In the same vein, the Soil Environment Conservation Act of Korea Article 10-3, Section 1 states no-fault liability, Section 2 states that in cases whereby there are two persons or more who have caused soil contamination and there are no means to accurately apportion blame for the damage done, they both share joint responsibility to compensate, as well as the sharing of the duty to purify the land.11 In accordance with this, land owners who operate businesses that could be deemed to have caused contamination will not attempt to sell land to a buyer who may potentially use hazardous substances. As a result, there is a possibility that new facilities which could be harmful to the environment may only be built on greenfield sites, thus yielding negative effects on the environment.

3 Necessity of Presenting an Alternative Solution, Other than Relying on Tort Liability

In accordance with the purport of the Framework Act on Environmental Policy which states, “all citizens must put effort in reducing the environmental pollution and damage and in conserving national land and the natural environment,”12 the changed decision of the Supreme Court is a welcome one. It puts a heavier responsibility on the land polluter on the grounds that, unlike general consumer goods in which the owner can use and dispose of it at his or her will, land should not be subject to environmental pollution even if it is carried out by the owner of the land.

However, there are major concerns caused by the finding of tort liability, which could lead to other problems in addition to those mentioned above. For example, in relation to the incapacitation of the statute of limitations, another potentially unfair consequence for the heir of the polluter would be that of inflation; the costs incurred from the cleanup would be incomparably high in comparison to the value of the land at the time of the sale. To resolve such inadequacies, the Supreme Court needs to make decisions in a more detailed manner, clearly and specifically stating who is responsible and the appropriate prescription. Moreover, aside from the law of torts, it is necessary to consider the enactment of new legislation that does not subject the polluter to crushing liability, but allows the polluter to be subject to a burden proportionate to the action.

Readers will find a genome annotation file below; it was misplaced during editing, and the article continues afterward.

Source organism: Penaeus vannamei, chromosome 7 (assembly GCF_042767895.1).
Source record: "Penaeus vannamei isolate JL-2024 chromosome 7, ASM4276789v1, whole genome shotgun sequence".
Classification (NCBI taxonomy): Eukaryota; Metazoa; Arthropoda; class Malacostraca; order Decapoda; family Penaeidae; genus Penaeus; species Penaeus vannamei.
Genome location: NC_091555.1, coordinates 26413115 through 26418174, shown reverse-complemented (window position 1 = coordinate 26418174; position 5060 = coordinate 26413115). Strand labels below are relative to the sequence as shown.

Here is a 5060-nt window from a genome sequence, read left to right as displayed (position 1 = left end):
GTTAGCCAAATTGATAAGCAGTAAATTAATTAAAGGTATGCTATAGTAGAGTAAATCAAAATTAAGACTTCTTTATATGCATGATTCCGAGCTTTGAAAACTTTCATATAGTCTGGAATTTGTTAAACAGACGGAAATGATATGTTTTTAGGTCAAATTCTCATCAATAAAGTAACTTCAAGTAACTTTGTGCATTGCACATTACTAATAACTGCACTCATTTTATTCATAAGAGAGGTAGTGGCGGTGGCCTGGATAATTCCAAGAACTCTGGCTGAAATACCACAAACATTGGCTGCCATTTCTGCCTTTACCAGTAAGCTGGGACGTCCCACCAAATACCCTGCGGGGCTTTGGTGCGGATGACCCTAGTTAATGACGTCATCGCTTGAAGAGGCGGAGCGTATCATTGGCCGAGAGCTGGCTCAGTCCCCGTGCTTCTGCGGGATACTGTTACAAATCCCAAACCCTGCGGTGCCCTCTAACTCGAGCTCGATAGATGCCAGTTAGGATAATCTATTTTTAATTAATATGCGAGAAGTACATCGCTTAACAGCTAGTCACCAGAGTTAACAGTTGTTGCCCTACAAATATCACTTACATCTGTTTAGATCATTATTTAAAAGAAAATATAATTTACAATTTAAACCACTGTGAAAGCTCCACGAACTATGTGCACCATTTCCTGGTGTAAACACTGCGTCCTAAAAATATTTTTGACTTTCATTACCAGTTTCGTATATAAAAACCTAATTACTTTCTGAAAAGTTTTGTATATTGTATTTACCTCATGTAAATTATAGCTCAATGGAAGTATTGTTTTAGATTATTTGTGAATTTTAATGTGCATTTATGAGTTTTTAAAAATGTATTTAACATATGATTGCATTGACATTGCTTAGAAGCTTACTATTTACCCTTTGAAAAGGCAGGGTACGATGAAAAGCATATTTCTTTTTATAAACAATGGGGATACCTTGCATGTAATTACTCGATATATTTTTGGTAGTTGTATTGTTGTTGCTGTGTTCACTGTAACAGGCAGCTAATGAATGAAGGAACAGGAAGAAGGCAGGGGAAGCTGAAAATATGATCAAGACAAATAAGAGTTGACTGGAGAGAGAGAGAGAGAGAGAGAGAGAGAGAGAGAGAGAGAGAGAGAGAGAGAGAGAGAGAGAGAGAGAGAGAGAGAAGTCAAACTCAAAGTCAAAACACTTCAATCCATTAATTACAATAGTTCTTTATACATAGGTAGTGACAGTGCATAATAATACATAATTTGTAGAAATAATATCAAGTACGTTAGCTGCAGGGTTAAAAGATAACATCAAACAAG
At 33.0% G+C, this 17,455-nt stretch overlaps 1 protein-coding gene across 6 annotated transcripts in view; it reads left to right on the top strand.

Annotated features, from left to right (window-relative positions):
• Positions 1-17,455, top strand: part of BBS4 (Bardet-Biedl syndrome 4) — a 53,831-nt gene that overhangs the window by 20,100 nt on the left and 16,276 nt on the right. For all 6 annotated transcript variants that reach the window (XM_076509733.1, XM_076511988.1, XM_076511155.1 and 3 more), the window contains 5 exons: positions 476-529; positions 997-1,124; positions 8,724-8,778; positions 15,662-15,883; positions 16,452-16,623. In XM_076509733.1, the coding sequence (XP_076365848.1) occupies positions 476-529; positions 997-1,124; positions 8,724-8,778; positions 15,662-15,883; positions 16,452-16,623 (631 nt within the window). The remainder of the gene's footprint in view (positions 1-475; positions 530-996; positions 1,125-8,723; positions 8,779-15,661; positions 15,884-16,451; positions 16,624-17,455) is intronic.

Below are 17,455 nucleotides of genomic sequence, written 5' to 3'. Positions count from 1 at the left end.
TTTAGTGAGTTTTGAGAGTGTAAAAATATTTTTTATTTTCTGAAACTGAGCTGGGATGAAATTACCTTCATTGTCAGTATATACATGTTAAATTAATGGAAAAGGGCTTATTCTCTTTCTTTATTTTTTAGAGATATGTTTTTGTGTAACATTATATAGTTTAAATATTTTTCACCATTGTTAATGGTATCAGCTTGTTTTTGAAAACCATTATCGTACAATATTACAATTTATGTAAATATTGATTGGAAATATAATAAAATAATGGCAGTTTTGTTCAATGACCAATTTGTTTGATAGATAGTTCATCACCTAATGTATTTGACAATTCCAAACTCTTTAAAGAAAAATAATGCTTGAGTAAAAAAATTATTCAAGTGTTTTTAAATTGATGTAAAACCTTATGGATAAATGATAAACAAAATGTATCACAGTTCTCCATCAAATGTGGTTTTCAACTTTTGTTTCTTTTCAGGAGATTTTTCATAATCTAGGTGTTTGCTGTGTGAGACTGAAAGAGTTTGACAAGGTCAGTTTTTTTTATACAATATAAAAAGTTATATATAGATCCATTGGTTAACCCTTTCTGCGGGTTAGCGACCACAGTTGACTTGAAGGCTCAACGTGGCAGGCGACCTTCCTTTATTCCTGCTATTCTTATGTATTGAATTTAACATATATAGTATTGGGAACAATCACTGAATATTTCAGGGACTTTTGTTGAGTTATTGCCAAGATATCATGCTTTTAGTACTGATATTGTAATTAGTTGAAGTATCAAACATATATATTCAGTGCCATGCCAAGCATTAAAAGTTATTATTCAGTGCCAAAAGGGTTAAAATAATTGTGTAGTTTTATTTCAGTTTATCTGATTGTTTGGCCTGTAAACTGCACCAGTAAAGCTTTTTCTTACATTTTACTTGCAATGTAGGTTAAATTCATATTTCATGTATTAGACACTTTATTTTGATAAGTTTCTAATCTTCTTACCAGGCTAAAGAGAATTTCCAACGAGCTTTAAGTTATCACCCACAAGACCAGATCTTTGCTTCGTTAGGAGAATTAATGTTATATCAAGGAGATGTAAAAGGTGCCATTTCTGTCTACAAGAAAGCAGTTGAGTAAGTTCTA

Kyu Rang Kim and Seong Won Lee are both JD Candidates, Inha University Law School, ­Korea. This article has been edited by Hana Shoji, Research Fellow, The Development of International Law in Asia-Korea (DILA-Korea), Korea.

Supreme Court Decision 99Da16460.

Seoul Central District Court Decision 2006GaHap7988.

Seoul High Court Decision 2008Na92864.

Supreme Court en banc Decision 2009Da66549, Decided 19 May 2016 (First Draft), available at: http://library.scourt.go.kr/SCLIB_data/decision/22-2009Da66549_soil%20contamination_jh.htm.

Ibid.

Ibid.

Ibid.

“Polluter Pays Principle” in Reality: concerning Cleanup Responsibility under cercla, Young-geun Chae, Journal of Environmental Law 23-2 (In Korean).

Ibid.

Soil Environment Conservation Act of Korea Article 10-3 (Strict Liability, etc. for Damages Resulting from Soil Contamination).

“(1) Where any damage occurs due to the soil contamination, a person who has caused the contamination shall compensate for such damage and take measures, such as purifying the contaminated soil: Provided, That the same shall not apply to cases where the soil contamination has been caused by a natural disaster, war, or force majeure. <Amended by Act No. 12522, 24 March 2014>

(2) Where at least two persons have caused the contamination, and it is impracticable to find out which one has caused the damage under paragraph (1), each one shall jointly and severally compensate for such damage and take measures, such as purifying the contaminated soil. <Amended by Act No. 12522, 24 March 2014>”

[This Article wholly Amended by Act No. 10551, 5 April 2011].

Framework Act on Environmental Policy Article 6 (Rights and Duties of Citizens)

“(1) All citizens shall have the right to live in a healthy and agreeable environment.

(2) All citizens shall cooperate in environmental preservation policies of the State and local governments.

(3) All citizens shall endeavor to reduce any environmental pollution and environmental damage that may result from their daily lives and to preserve the national land and natural environment.”